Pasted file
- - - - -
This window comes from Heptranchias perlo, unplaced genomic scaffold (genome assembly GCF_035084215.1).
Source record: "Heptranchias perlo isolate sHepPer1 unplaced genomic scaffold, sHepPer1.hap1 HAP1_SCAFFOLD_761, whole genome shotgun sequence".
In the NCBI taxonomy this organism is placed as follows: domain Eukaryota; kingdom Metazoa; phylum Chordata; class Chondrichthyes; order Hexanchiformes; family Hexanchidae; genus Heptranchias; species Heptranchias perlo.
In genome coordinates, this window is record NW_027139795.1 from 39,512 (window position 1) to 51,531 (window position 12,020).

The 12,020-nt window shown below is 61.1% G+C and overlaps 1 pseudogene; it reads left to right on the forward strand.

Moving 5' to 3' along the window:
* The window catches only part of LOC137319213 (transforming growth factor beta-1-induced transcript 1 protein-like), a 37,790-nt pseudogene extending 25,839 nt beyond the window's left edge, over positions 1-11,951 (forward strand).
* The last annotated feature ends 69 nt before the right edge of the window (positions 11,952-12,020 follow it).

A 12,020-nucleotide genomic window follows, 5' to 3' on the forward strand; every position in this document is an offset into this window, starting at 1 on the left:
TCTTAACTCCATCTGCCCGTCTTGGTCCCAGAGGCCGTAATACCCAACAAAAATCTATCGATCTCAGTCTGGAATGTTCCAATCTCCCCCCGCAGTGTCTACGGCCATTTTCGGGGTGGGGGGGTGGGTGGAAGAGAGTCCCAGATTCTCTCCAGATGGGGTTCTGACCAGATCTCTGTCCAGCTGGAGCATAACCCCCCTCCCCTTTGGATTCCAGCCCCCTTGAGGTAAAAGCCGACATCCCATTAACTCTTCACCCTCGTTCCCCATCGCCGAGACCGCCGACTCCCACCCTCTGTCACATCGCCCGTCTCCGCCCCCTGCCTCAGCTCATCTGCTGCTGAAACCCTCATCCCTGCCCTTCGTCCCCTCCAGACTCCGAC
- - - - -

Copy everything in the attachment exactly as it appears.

This window comes from Heptranchias perlo, unplaced genomic scaffold (genome assembly GCF_035084215.1).
Source record: "Heptranchias perlo isolate sHepPer1 unplaced genomic scaffold, sHepPer1.hap1 HAP1_SCAFFOLD_761, whole genome shotgun sequence".
In the NCBI taxonomy this organism is placed as follows: domain Eukaryota; kingdom Metazoa; phylum Chordata; class Chondrichthyes; order Hexanchiformes; family Hexanchidae; genus Heptranchias; species Heptranchias perlo.
In genome coordinates, this window is record NW_027139795.1 from 39,512 (window position 1) to 51,531 (window position 12,020).

The 12,020-nt window shown below is 61.1% G+C and overlaps 1 pseudogene; it reads left to right on the forward strand.

Moving 5' to 3' along the window:
* The window catches only part of LOC137319213 (transforming growth factor beta-1-induced transcript 1 protein-like), a 37,790-nt pseudogene extending 25,839 nt beyond the window's left edge, over positions 1-11,951 (forward strand).
* The last annotated feature ends 69 nt before the right edge of the window (positions 11,952-12,020 follow it).

A 12,020-nucleotide genomic window follows, 5' to 3' on the forward strand; every position in this document is an offset into this window, starting at 1 on the left:
TCTTAACTCCATCTGCCCGTCTTGGTCCCAGAGGCCGTAATACCCAACAAAAATCTATCGATCTCAGTCTGGAATGTTCCAATCTCCCCCCGCAGTGTCTACGGCCATTTTCGGGGTGGGGGGGTGGGTGGAAGAGAGTCCCAGATTCTCTCCAGATGGGGTTCTGACCAGATCTCTGTCCAGCTGGAGCATAACCCCCCTCCCCTTTGGATTCCAGCCCCCTTGAGGTAAAAGCCGACATCCCATTAACTCTTCACCCTCGTTCCCCATCGCCGAGACCGCCGACTCCCACCCTCTGTCACATCGCCCGTCTCCGCCCCCTGCCTCAGCTCATCTGCTGCTGAAACCCTCATCCCTGCCCTTCGTCCCCTCCAGACTCCGAC